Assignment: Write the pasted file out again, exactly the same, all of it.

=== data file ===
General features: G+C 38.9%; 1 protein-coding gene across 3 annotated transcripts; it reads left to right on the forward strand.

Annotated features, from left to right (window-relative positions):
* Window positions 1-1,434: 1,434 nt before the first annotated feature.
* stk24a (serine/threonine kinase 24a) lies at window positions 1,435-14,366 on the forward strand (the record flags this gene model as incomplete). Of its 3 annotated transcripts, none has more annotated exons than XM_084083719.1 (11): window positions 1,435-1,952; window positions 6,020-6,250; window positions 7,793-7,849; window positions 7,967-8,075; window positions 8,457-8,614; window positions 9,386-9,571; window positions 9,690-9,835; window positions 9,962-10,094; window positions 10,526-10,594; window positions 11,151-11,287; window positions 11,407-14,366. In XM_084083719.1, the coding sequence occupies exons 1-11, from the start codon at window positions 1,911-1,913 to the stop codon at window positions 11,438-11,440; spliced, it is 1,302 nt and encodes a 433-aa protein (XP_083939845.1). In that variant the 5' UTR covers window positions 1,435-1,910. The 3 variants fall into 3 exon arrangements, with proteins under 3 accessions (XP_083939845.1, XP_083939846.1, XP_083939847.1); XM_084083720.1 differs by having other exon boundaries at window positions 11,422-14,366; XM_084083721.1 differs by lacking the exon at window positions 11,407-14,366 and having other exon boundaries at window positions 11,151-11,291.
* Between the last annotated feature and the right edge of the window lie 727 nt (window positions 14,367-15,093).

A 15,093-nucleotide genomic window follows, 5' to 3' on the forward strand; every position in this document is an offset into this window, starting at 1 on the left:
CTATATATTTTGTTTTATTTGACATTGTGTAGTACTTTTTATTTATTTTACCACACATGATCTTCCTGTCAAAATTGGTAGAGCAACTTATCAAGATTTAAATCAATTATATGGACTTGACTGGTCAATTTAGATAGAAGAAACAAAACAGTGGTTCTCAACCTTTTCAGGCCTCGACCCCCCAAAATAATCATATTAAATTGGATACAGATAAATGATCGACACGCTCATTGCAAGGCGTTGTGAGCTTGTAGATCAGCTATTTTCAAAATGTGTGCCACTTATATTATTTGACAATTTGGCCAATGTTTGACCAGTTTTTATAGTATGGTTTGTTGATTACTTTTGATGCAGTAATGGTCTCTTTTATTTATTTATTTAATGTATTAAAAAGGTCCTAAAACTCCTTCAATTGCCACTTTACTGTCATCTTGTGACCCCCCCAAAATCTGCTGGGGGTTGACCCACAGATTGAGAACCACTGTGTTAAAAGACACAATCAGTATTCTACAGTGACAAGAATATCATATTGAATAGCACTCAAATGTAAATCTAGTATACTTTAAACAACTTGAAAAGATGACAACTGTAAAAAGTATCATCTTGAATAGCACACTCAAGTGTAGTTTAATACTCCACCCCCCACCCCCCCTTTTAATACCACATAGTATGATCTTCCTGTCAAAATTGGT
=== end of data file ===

General features: G+C 38.9%; 1 protein-coding gene across 3 annotated transcripts; it reads left to right on the forward strand.

Annotated features, from left to right (window-relative positions):
* Window positions 1-1,434: 1,434 nt before the first annotated feature.
* stk24a (serine/threonine kinase 24a) lies at window positions 1,435-14,366 on the forward strand (the record flags this gene model as incomplete). Of its 3 annotated transcripts, none has more annotated exons than XM_084083719.1 (11): window positions 1,435-1,952; window positions 6,020-6,250; window positions 7,793-7,849; window positions 7,967-8,075; window positions 8,457-8,614; window positions 9,386-9,571; window positions 9,690-9,835; window positions 9,962-10,094; window positions 10,526-10,594; window positions 11,151-11,287; window positions 11,407-14,366. In XM_084083719.1, the coding sequence occupies exons 1-11, from the start codon at window positions 1,911-1,913 to the stop codon at window positions 11,438-11,440; spliced, it is 1,302 nt and encodes a 433-aa protein (XP_083939845.1). In that variant the 5' UTR covers window positions 1,435-1,910. The 3 variants fall into 3 exon arrangements, with proteins under 3 accessions (XP_083939845.1, XP_083939846.1, XP_083939847.1); XM_084083720.1 differs by having other exon boundaries at window positions 11,422-14,366; XM_084083721.1 differs by lacking the exon at window positions 11,407-14,366 and having other exon boundaries at window positions 11,151-11,291.
* Between the last annotated feature and the right edge of the window lie 727 nt (window positions 14,367-15,093).

A 15,093-nucleotide genomic window follows, 5' to 3' on the forward strand; every position in this document is an offset into this window, starting at 1 on the left:
CTATATATTTTGTTTTATTTGACATTGTGTAGTACTTTTTATTTATTTTACCACACATGATCTTCCTGTCAAAATTGGTAGAGCAACTTATCAAGATTTAAATCAATTATATGGACTTGACTGGTCAATTTAGATAGAAGAAACAAAACAGTGGTTCTCAACCTTTTCAGGCCTCGACCCCCCAAAATAATCATATTAAATTGGATACAGATAAATGATCGACACGCTCATTGCAAGGCGTTGTGAGCTTGTAGATCAGCTATTTTCAAAATGTGTGCCACTTATATTATTTGACAATTTGGCCAATGTTTGACCAGTTTTTATAGTATGGTTTGTTGATTACTTTTGATGCAGTAATGGTCTCTTTTATTTATTTATTTAATGTATTAAAAAGGTCCTAAAACTCCTTCAATTGCCACTTTACTGTCATCTTGTGACCCCCCCAAAATCTGCTGGGGGTTGACCCACAGATTGAGAACCACTGTGTTAAAAGACACAATCAGTATTCTACAGTGACAAGAATATCATATTGAATAGCACTCAAATGTAAATCTAGTATACTTTAAACAACTTGAAAAGATGACAACTGTAAAAAGTATCATCTTGAATAGCACACTCAAGTGTAGTTTAATACTCCACCCCCCACCCCCCCTTTTAATACCACATAGTATGATCTTCCTGTCAAAATTGGT